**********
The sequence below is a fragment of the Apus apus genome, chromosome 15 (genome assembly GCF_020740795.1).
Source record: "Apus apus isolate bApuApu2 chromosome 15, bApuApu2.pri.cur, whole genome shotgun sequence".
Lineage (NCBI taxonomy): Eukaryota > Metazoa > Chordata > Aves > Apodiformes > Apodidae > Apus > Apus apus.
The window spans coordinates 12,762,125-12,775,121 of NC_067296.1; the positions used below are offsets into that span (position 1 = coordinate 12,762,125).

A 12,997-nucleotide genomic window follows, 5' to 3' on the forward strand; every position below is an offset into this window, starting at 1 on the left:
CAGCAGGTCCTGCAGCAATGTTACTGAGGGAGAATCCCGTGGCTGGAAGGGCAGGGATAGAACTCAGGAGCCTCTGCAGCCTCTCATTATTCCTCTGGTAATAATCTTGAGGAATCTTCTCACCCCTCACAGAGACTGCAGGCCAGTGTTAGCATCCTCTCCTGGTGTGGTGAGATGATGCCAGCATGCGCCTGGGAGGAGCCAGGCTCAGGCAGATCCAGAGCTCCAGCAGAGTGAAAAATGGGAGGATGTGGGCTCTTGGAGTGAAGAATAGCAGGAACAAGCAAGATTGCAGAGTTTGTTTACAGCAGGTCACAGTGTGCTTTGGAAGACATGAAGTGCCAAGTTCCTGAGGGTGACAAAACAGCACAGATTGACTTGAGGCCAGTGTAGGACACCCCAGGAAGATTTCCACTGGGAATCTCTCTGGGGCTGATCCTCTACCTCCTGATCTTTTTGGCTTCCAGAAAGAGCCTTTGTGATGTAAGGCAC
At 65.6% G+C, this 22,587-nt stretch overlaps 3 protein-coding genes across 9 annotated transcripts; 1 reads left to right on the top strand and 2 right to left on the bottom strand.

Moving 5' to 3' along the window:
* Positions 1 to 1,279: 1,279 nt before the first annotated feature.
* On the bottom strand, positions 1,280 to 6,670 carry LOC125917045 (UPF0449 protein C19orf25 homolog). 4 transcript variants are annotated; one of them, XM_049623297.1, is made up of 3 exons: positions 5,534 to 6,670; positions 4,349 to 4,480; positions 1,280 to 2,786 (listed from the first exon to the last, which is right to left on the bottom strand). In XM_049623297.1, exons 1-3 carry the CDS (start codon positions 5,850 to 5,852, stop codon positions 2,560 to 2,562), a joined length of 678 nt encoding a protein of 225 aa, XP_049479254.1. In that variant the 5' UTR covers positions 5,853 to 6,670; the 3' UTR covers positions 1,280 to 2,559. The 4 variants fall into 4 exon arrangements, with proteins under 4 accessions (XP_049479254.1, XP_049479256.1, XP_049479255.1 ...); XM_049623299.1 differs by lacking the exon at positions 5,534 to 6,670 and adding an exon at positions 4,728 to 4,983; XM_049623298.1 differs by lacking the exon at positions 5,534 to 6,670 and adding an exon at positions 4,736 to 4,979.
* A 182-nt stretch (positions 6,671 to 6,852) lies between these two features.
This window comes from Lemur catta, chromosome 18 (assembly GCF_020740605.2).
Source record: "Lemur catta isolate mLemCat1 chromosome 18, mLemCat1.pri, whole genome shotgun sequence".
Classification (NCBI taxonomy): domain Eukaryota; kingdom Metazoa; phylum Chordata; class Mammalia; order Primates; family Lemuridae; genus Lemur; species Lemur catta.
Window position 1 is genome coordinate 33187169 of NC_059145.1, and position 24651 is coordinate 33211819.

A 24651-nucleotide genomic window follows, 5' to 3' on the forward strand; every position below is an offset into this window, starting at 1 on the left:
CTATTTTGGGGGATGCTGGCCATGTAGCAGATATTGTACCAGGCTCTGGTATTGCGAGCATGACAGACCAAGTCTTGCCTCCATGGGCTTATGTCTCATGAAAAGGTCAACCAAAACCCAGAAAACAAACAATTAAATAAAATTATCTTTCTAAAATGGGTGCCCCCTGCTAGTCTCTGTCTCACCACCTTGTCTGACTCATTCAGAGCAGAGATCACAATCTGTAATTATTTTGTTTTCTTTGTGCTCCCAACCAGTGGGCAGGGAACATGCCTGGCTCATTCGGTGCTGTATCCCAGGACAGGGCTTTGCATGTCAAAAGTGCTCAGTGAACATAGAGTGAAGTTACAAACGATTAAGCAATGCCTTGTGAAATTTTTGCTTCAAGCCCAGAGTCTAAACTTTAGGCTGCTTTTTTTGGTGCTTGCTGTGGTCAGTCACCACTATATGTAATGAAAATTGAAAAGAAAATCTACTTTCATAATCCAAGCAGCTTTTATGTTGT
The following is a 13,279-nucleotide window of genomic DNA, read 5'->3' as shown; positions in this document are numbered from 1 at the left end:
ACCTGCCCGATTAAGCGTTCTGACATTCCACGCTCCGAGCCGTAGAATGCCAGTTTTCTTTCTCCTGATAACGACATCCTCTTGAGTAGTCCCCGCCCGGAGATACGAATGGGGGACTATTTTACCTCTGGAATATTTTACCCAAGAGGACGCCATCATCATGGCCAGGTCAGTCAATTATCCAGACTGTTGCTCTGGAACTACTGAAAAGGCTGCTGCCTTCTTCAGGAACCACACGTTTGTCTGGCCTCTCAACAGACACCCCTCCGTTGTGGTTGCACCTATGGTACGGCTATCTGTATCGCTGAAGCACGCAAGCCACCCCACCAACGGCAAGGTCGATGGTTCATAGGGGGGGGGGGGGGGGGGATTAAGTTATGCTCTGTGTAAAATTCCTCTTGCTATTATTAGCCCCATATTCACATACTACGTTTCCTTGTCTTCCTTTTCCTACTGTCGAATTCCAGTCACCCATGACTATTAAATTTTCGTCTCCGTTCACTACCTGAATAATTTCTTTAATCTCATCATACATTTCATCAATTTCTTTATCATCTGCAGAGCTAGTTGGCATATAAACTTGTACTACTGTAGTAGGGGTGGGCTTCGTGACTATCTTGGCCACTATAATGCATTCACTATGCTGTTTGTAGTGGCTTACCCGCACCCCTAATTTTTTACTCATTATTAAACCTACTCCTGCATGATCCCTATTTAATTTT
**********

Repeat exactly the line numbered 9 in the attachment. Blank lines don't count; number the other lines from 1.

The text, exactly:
* Positions 1 to 1,279: 1,279 nt before the first annotated feature.